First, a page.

I’ve already had cancer, I currently have untreated high blood pressure, and I’m probably on the brink of developing diabetes and sleep apnea.

You could say that my health is at crisis point!

Sickness Surgery

If you’re new to class, you’ve probably heard people talking about “image therapy” but you might not be sure exactly what it is.

The word “IMAGE” in a Slimming World context is actually an acronym which stands for Individual Motivation And Group Experience. It’s when the consultant, after making any announcements or giving a brief talk on something, goes round all the people in class to ask them about their week.

This is an opportunity for members to reflect upon their progress (or lack thereof), and to ask any questions they have about the Slimming World plan, or to seek inspiration from the consultant or class members.

What do people talk about?

I’ve heard lots of things discussed during IMAGE therapy, including recipe ideas and plans to deal with difficult upcoming events (such as weddings and dinners out). The consultant will often aim to head off any negative emotions, and instead try to focus members on practical steps that might turn their situation around.

It can also be tempting for members to turn their ‘go’ at speaking into a confessional session!

Do I have to take part?

No. You can decide, without stating any justification, that you don’t want to speak in front of the class. You can either opt out permanently by talking to your consultant in private, or you can opt out for just a week at a time if you just don’t feel like talking that day. And don’t worry about not speaking. Most people will not even notice you kept quiet, and those who do notice will understand why you might not want to join in – after all, we’ve all been there!

Will the consultant announce my weight?

The consultant will never tell anyone in class was you weight is, or what it was in the past. They will often highlight what you have lost that week, or in total since joining. For instance, they may say “Richard has lost 2 lbs this week, and a total of 1 st 7 lbs since starting 12 weeks ago!” When these losses are announced, it’s normally class etiquette to clap to congratulate the member.  The consultant will probably gloss over if you maintained or put on weight; instead focusing on only your total loss to date.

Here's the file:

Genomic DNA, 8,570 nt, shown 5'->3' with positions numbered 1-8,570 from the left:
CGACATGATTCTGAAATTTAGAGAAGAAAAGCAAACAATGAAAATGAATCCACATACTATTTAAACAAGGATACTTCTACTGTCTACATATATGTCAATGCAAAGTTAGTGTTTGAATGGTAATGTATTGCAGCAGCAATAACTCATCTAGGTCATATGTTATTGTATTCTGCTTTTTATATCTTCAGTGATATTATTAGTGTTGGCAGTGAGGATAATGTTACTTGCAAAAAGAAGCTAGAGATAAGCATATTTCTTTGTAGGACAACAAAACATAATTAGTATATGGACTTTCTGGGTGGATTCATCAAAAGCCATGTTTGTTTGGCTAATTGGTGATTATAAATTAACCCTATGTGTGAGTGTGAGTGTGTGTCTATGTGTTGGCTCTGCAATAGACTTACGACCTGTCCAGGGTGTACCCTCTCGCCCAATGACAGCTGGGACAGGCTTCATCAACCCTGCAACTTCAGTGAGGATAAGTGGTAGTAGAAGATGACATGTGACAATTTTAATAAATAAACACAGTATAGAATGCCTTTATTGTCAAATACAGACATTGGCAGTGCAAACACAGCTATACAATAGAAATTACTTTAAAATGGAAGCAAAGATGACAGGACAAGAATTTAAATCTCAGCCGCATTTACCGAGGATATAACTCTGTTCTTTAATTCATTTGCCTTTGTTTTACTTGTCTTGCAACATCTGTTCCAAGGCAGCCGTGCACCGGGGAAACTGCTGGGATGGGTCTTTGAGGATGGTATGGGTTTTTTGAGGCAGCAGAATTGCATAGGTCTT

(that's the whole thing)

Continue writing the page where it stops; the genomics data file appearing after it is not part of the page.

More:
What are mini targets?

Your consultant may ask you if you want to set a mini target for the week ahead, which might be a weight loss target or a body magic goal. They will record the target on their tablet, and may mention it back to you the next week – but they will never criticise if you fail to make it. Some people don’t like to set mini targets as they feel they are setting themselves up for failure – but others like to use them as a motivational tool, and to help them keep focus for the week ahead. As with all things, it’s your decision about whether you want to join in.

Do I have to stay for IMAGE therapy?

No. There are plenty of people who come, get weighed, and go. We all lead busy lives, and we all understand that we don’t always have the time to stay for group. However, having said that, it’s almost always beneficial to stay for class and for the IMAGE therapy sessions if you can. The interaction with other members, and the individual support you will receive, can make all the difference in terms of motivation for the coming week.

I’ve had weeks where the last thing I wanted to do was sit in the group and admit what a terrible week / day I was having – but forced myself to stay, and then came out the end with a completely different outlook, and all fired up for the week ahead.

Slimming World